Map of Speculative Fiction
Michael Chabon sez:
Maybe, as I suggested above, the most useful way to think of the various literary genres is not as linked but discrete rooms in a house or red-lined sections in a bookstore, but as regions on a map, the map of fiction. I would put the country of romance at the center of this map, but as with all maps there is no real center, only a set of conventions. And as with the regions on a map, on the map of fiction there is overlap: sometimes it can be hard to say where science fiction shades unambiguously into fantasy, or horror into gothic romance, or mainstream, literary fiction, into any of its neighboring genres.(thanks to Marrije for directing me here.)
A couple years ago I taught a couple of speculative fiction writing classes: one to adults and one to high-schoolers. My definition of "speculative fiction" (which broadly includes science fiction, fantasy, magical realism, and supernatural horror) depended upon Darko Suvin's: that speculative fiction contains a "novum". Suvin's "novum" refers to the "new" element, the element of the world or the narrative that does not exist in consensus reality, or in the "realistic" world mimicked in "literary fiction", which I took to calling "mimetic fiction".
The novum can be something simple and singular, like the possibility of a ghost in Henry James' The Turn of the Screw. Or it can be complex and infuse the world, like the entirety of Tolkiens' Lord of the Rings, from the species of the protagonists to texture and objects and landscapes and languages of the world they live in.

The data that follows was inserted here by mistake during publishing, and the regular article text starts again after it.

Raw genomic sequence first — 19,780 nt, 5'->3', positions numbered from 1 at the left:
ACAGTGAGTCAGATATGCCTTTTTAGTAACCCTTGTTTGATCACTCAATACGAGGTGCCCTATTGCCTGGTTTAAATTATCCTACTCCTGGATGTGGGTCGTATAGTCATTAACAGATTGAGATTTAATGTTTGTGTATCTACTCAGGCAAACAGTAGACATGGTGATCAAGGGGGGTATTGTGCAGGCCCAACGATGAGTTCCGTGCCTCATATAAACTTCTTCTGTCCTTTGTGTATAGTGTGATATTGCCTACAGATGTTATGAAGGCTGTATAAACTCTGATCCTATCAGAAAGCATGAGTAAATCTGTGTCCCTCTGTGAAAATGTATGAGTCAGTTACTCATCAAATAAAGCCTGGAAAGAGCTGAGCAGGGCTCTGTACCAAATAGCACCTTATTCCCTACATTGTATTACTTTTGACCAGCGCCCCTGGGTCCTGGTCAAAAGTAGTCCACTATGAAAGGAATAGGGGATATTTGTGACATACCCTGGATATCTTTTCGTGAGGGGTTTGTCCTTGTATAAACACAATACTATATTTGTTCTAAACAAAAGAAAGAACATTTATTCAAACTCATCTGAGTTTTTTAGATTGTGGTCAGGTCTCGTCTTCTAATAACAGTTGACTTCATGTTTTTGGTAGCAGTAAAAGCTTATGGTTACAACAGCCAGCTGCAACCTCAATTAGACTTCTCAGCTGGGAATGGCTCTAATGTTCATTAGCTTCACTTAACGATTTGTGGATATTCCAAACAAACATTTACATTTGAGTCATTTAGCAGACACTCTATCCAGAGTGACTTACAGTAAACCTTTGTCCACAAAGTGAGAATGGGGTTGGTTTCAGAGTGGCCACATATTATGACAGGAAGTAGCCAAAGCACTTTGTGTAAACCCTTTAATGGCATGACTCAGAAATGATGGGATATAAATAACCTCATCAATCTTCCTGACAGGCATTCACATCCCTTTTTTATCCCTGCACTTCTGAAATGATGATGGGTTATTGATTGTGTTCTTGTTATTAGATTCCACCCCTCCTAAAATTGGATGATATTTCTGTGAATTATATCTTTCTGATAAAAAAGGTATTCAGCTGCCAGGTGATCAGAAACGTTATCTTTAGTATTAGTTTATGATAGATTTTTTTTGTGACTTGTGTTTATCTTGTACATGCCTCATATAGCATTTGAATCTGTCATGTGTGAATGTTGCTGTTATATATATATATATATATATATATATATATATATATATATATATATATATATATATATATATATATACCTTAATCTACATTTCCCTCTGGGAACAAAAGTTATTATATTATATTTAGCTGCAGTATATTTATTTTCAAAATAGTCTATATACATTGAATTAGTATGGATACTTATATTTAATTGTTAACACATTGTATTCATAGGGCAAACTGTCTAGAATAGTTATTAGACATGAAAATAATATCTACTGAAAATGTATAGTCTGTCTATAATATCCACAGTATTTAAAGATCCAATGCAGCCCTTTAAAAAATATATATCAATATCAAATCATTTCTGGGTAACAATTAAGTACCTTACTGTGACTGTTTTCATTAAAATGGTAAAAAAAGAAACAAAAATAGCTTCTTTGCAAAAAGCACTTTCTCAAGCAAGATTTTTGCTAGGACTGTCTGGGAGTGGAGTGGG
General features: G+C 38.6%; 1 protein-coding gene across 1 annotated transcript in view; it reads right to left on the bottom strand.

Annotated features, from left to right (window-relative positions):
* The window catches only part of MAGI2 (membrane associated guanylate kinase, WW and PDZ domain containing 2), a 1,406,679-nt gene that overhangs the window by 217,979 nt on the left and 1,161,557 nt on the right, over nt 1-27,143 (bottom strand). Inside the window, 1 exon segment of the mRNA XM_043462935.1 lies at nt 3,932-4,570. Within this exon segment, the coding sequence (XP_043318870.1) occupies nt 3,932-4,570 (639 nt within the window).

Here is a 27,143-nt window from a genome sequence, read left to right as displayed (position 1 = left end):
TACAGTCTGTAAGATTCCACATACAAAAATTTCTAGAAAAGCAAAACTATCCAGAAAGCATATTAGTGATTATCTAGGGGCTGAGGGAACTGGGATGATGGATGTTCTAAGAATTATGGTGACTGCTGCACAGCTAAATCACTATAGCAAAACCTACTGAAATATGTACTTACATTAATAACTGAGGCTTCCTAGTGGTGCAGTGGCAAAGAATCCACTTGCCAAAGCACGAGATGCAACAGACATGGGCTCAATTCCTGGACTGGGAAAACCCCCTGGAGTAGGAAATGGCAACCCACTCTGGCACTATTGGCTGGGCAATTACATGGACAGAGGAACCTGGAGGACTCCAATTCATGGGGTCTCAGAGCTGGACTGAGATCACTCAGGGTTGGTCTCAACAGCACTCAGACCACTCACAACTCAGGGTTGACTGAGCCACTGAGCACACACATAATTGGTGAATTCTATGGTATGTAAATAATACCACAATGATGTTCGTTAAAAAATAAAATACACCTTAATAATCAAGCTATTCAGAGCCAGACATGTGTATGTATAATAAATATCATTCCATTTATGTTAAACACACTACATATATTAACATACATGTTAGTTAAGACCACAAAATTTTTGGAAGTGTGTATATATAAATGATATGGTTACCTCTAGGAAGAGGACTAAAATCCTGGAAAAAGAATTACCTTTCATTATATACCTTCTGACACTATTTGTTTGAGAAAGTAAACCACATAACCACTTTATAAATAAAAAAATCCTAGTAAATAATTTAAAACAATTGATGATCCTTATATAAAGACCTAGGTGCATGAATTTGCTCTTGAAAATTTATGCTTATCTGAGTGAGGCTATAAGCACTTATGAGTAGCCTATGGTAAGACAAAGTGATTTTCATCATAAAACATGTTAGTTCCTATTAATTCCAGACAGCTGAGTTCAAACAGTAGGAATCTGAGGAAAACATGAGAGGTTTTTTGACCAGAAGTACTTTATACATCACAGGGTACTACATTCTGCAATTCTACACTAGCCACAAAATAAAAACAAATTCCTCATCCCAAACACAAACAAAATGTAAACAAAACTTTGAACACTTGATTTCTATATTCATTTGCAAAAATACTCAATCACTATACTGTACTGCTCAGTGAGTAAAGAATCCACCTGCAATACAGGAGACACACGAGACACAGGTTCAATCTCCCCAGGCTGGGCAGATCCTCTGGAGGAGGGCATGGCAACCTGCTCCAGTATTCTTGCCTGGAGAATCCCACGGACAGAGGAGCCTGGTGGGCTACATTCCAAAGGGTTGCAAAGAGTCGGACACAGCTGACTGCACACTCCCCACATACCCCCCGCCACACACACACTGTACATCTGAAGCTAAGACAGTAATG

To make this concept more clear, I created a diagram, which you see above. Please note that I created this merely to explain how the various speculative genres were (broadly) defined, not to recast the literary world with spec fic as its ruling perspective.
But the result, I think, is interesting. In dividing "speculative" from "mimetic" fiction, the one with a novum, the other without, I set up an artificial distinction that grouped the "realism" of literary fiction with the exaggerated, but nevertheless "realistic" (because they do not deal with nova) genre tropes of romance, mystery, thriller, western, etc. This in itself is pretty cool, because it forces literary fiction into bed with dirty genre (as if all characters thinking and speaking in poetic, revelatory, Joycean diction were "realistic" rather than generic.)
But more than this incidence of strange bedfellows, the diagram seperates fiction entirely according to type of content. If it deals with objects not of this world, on this map it is centered. If it deals with things herein findable, it is marginalized. "Meta" fiction, that which acknowledges a reality external to the fiction, is thrust entirely out of the diagram altogether.
It's a strange view, not the view of literature that a science fiction fan has. It's a very peculiarly biased academic view, created for a specific pedagogic purpose, and offering a terribly distorted vision of literature.
But then why "terribly" distorted? Why, in fiction, have we decided to privilege mimesis (such as it is) rather than untrammeled fantasy? Why in fiction, where virtue lies in untruth, or maybe unfact? Why isn't the diagram above true to our predominant literary view?
(cross-posted at atlas(t).)